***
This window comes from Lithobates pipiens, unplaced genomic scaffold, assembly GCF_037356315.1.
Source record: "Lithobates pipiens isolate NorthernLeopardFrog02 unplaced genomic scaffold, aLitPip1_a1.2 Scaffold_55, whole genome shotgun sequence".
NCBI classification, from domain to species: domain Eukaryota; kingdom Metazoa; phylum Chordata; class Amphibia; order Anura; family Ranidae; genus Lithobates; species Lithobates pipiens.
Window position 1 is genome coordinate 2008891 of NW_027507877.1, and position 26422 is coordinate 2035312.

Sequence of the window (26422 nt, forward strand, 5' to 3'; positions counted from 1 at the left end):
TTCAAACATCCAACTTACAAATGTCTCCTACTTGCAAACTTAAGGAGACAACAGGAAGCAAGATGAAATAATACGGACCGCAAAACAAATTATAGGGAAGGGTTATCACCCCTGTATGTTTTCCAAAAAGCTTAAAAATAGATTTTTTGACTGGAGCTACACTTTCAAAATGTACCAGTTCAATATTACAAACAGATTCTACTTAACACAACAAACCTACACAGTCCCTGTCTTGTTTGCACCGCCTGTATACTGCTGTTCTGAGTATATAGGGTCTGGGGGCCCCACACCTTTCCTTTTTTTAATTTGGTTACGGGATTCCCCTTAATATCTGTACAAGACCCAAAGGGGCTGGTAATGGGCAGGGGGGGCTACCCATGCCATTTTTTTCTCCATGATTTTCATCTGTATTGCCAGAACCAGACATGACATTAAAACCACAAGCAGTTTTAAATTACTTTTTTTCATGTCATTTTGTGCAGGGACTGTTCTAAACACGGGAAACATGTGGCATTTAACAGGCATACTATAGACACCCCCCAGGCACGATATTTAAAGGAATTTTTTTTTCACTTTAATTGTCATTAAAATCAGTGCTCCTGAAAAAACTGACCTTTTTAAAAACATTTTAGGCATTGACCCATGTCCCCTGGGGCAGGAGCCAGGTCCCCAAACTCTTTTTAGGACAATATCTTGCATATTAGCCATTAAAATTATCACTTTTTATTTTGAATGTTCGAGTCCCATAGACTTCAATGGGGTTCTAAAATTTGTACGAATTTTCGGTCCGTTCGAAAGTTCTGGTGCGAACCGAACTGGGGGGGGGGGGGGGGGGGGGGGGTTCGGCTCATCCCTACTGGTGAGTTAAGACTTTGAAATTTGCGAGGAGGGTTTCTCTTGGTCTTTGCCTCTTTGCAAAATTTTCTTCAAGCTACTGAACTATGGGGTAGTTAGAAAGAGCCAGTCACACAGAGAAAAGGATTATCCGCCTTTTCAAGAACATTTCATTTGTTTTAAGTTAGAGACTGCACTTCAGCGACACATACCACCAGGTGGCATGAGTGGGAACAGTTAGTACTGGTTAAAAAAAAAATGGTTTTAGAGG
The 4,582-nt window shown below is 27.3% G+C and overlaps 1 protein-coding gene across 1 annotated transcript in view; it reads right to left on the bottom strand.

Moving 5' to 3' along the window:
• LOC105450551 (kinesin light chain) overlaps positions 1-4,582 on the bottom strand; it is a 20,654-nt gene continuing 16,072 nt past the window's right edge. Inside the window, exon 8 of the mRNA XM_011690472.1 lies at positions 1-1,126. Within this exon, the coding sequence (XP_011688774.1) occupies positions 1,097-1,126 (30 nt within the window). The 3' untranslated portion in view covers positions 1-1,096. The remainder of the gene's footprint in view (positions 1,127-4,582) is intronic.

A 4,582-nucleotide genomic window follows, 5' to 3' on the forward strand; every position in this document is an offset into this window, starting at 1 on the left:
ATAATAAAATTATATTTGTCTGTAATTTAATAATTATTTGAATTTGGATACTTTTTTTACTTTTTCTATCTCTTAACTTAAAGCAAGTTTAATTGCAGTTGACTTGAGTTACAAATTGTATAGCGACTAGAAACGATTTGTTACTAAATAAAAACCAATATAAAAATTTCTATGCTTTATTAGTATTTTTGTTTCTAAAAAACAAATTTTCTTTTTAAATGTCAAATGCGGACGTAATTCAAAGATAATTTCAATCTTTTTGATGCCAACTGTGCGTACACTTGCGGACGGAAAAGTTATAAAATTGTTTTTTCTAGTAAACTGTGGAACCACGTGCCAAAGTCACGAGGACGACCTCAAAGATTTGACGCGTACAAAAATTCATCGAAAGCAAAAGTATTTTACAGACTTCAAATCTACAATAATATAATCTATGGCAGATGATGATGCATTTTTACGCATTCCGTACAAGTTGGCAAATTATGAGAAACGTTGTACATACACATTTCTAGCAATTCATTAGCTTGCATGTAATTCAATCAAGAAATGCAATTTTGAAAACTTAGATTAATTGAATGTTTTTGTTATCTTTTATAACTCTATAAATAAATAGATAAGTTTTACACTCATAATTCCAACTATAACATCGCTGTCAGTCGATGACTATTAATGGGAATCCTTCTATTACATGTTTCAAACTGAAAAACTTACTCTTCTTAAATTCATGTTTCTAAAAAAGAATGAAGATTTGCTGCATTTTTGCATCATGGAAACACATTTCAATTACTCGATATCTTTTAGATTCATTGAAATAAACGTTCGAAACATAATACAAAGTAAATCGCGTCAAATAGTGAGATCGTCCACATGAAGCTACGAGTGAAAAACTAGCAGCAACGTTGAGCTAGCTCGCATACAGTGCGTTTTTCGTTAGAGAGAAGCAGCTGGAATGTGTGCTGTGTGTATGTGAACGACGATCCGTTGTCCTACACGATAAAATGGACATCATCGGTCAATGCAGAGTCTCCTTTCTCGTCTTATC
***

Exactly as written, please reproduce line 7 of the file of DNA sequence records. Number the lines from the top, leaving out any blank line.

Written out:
The 4,582-nt window shown below is 27.3% G+C and overlaps 1 protein-coding gene across 1 annotated transcript in view; it reads right to left on the bottom strand.